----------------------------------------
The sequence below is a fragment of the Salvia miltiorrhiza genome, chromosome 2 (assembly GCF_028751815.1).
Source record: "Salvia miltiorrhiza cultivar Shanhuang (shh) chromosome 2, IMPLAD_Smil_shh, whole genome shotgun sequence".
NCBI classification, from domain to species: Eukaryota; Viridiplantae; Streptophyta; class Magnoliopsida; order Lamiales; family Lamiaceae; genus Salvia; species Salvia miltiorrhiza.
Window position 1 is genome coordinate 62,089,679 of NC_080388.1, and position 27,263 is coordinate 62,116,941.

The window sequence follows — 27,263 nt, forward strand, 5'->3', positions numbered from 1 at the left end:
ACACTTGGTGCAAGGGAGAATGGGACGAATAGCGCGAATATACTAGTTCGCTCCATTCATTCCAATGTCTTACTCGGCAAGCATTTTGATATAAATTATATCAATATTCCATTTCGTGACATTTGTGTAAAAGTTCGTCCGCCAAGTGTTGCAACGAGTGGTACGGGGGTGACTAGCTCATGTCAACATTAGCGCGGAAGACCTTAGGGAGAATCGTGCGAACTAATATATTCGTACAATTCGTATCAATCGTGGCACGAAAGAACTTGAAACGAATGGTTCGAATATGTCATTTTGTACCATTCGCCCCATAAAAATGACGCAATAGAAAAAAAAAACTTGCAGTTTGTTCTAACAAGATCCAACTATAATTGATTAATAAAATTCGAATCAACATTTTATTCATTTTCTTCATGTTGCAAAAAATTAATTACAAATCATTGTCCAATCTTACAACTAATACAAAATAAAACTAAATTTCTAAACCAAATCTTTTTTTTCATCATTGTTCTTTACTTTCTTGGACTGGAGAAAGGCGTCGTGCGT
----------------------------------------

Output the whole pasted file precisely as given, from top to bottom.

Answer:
The sequence below is a fragment of the Salvia miltiorrhiza genome, chromosome 2 (assembly GCF_028751815.1).
Source record: "Salvia miltiorrhiza cultivar Shanhuang (shh) chromosome 2, IMPLAD_Smil_shh, whole genome shotgun sequence".
NCBI classification, from domain to species: Eukaryota; Viridiplantae; Streptophyta; class Magnoliopsida; order Lamiales; family Lamiaceae; genus Salvia; species Salvia miltiorrhiza.
Window position 1 is genome coordinate 62,089,679 of NC_080388.1, and position 27,263 is coordinate 62,116,941.

The window sequence follows — 27,263 nt, forward strand, 5'->3', positions numbered from 1 at the left end:
ACACTTGGTGCAAGGGAGAATGGGACGAATAGCGCGAATATACTAGTTCGCTCCATTCATTCCAATGTCTTACTCGGCAAGCATTTTGATATAAATTATATCAATATTCCATTTCGTGACATTTGTGTAAAAGTTCGTCCGCCAAGTGTTGCAACGAGTGGTACGGGGGTGACTAGCTCATGTCAACATTAGCGCGGAAGACCTTAGGGAGAATCGTGCGAACTAATATATTCGTACAATTCGTATCAATCGTGGCACGAAAGAACTTGAAACGAATGGTTCGAATATGTCATTTTGTACCATTCGCCCCATAAAAATGACGCAATAGAAAAAAAAAACTTGCAGTTTGTTCTAACAAGATCCAACTATAATTGATTAATAAAATTCGAATCAACATTTTATTCATTTTCTTCATGTTGCAAAAAATTAATTACAAATCATTGTCCAATCTTACAACTAATACAAAATAAAACTAAATTTCTAAACCAAATCTTTTTTTTCATCATTGTTCTTTACTTTCTTGGACTGGAGAAAGGCGTCGTGCGT